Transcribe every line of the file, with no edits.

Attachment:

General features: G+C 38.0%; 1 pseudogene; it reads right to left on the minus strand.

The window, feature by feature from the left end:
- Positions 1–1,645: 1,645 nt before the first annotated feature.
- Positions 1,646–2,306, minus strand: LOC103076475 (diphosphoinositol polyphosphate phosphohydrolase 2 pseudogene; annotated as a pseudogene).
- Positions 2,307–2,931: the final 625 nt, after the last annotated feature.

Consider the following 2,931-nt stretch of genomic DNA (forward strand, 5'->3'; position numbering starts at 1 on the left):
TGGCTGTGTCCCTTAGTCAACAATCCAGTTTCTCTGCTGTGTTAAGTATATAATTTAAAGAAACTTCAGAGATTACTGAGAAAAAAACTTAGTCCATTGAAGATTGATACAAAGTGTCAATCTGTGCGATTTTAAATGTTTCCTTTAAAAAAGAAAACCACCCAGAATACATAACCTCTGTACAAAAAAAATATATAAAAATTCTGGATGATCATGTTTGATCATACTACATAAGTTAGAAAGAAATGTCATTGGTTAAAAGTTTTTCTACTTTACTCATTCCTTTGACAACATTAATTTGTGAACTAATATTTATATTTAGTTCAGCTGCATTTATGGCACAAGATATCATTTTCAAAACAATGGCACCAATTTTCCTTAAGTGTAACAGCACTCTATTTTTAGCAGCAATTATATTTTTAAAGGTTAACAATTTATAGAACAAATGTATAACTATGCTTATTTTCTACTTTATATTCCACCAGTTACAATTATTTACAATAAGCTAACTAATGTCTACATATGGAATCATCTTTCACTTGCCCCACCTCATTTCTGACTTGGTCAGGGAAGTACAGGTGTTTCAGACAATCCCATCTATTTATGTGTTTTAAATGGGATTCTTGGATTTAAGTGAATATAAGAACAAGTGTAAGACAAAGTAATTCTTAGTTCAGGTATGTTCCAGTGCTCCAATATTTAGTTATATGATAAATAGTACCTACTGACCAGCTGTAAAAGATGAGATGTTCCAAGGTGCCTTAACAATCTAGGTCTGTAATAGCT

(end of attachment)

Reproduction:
General features: G+C 38.0%; 1 pseudogene; it reads right to left on the minus strand.

The window, feature by feature from the left end:
- Positions 1–1,645: 1,645 nt before the first annotated feature.
- Positions 1,646–2,306, minus strand: LOC103076475 (diphosphoinositol polyphosphate phosphohydrolase 2 pseudogene; annotated as a pseudogene).
- Positions 2,307–2,931: the final 625 nt, after the last annotated feature.

Consider the following 2,931-nt stretch of genomic DNA (forward strand, 5'->3'; position numbering starts at 1 on the left):
TGGCTGTGTCCCTTAGTCAACAATCCAGTTTCTCTGCTGTGTTAAGTATATAATTTAAAGAAACTTCAGAGATTACTGAGAAAAAAACTTAGTCCATTGAAGATTGATACAAAGTGTCAATCTGTGCGATTTTAAATGTTTCCTTTAAAAAAGAAAACCACCCAGAATACATAACCTCTGTACAAAAAAAATATATAAAAATTCTGGATGATCATGTTTGATCATACTACATAAGTTAGAAAGAAATGTCATTGGTTAAAAGTTTTTCTACTTTACTCATTCCTTTGACAACATTAATTTGTGAACTAATATTTATATTTAGTTCAGCTGCATTTATGGCACAAGATATCATTTTCAAAACAATGGCACCAATTTTCCTTAAGTGTAACAGCACTCTATTTTTAGCAGCAATTATATTTTTAAAGGTTAACAATTTATAGAACAAATGTATAACTATGCTTATTTTCTACTTTATATTCCACCAGTTACAATTATTTACAATAAGCTAACTAATGTCTACATATGGAATCATCTTTCACTTGCCCCACCTCATTTCTGACTTGGTCAGGGAAGTACAGGTGTTTCAGACAATCCCATCTATTTATGTGTTTTAAATGGGATTCTTGGATTTAAGTGAATATAAGAACAAGTGTAAGACAAAGTAATTCTTAGTTCAGGTATGTTCCAGTGCTCCAATATTTAGTTATATGATAAATAGTACCTACTGACCAGCTGTAAAAGATGAGATGTTCCAAGGTGCCTTAACAATCTAGGTCTGTAATAGCT